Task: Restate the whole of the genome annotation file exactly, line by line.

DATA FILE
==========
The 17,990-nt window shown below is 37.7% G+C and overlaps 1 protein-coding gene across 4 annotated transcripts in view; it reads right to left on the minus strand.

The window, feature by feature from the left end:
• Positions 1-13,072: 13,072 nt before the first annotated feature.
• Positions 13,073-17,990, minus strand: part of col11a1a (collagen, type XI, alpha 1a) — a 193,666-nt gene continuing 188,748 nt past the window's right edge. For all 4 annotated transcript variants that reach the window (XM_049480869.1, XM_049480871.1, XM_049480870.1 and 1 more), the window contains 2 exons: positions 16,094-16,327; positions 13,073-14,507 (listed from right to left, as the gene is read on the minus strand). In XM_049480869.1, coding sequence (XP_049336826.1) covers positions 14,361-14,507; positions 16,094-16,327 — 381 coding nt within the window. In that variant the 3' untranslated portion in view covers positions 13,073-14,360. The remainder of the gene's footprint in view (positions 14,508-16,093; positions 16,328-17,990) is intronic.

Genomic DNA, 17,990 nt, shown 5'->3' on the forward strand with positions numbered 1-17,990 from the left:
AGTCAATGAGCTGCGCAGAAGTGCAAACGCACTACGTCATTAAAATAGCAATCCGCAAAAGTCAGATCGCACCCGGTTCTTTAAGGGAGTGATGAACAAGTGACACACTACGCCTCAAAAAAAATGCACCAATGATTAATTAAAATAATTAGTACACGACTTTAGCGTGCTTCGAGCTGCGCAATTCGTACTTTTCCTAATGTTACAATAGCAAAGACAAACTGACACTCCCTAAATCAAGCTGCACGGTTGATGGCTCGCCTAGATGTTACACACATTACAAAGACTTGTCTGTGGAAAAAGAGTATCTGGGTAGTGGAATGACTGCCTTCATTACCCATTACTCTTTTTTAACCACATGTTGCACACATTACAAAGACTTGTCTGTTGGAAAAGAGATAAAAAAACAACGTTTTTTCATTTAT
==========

The 17,990-nt window shown below is 37.7% G+C and overlaps 1 protein-coding gene across 4 annotated transcripts in view; it reads right to left on the minus strand.

The window, feature by feature from the left end:
• Positions 1-13,072: 13,072 nt before the first annotated feature.
• Positions 13,073-17,990, minus strand: part of col11a1a (collagen, type XI, alpha 1a) — a 193,666-nt gene continuing 188,748 nt past the window's right edge. For all 4 annotated transcript variants that reach the window (XM_049480869.1, XM_049480871.1, XM_049480870.1 and 1 more), the window contains 2 exons: positions 16,094-16,327; positions 13,073-14,507 (listed from right to left, as the gene is read on the minus strand). In XM_049480869.1, coding sequence (XP_049336826.1) covers positions 14,361-14,507; positions 16,094-16,327 — 381 coding nt within the window. In that variant the 3' untranslated portion in view covers positions 13,073-14,360. The remainder of the gene's footprint in view (positions 14,508-16,093; positions 16,328-17,990) is intronic.

Genomic DNA, 17,990 nt, shown 5'->3' on the forward strand with positions numbered 1-17,990 from the left:
AGTCAATGAGCTGCGCAGAAGTGCAAACGCACTACGTCATTAAAATAGCAATCCGCAAAAGTCAGATCGCACCCGGTTCTTTAAGGGAGTGATGAACAAGTGACACACTACGCCTCAAAAAAAATGCACCAATGATTAATTAAAATAATTAGTACACGACTTTAGCGTGCTTCGAGCTGCGCAATTCGTACTTTTCCTAATGTTACAATAGCAAAGACAAACTGACACTCCCTAAATCAAGCTGCACGGTTGATGGCTCGCCTAGATGTTACACACATTACAAAGACTTGTCTGTGGAAAAAGAGTATCTGGGTAGTGGAATGACTGCCTTCATTACCCATTACTCTTTTTTAACCACATGTTGCACACATTACAAAGACTTGTCTGTTGGAAAAGAGATAAAAAAACAACGTTTTTTCATTTAT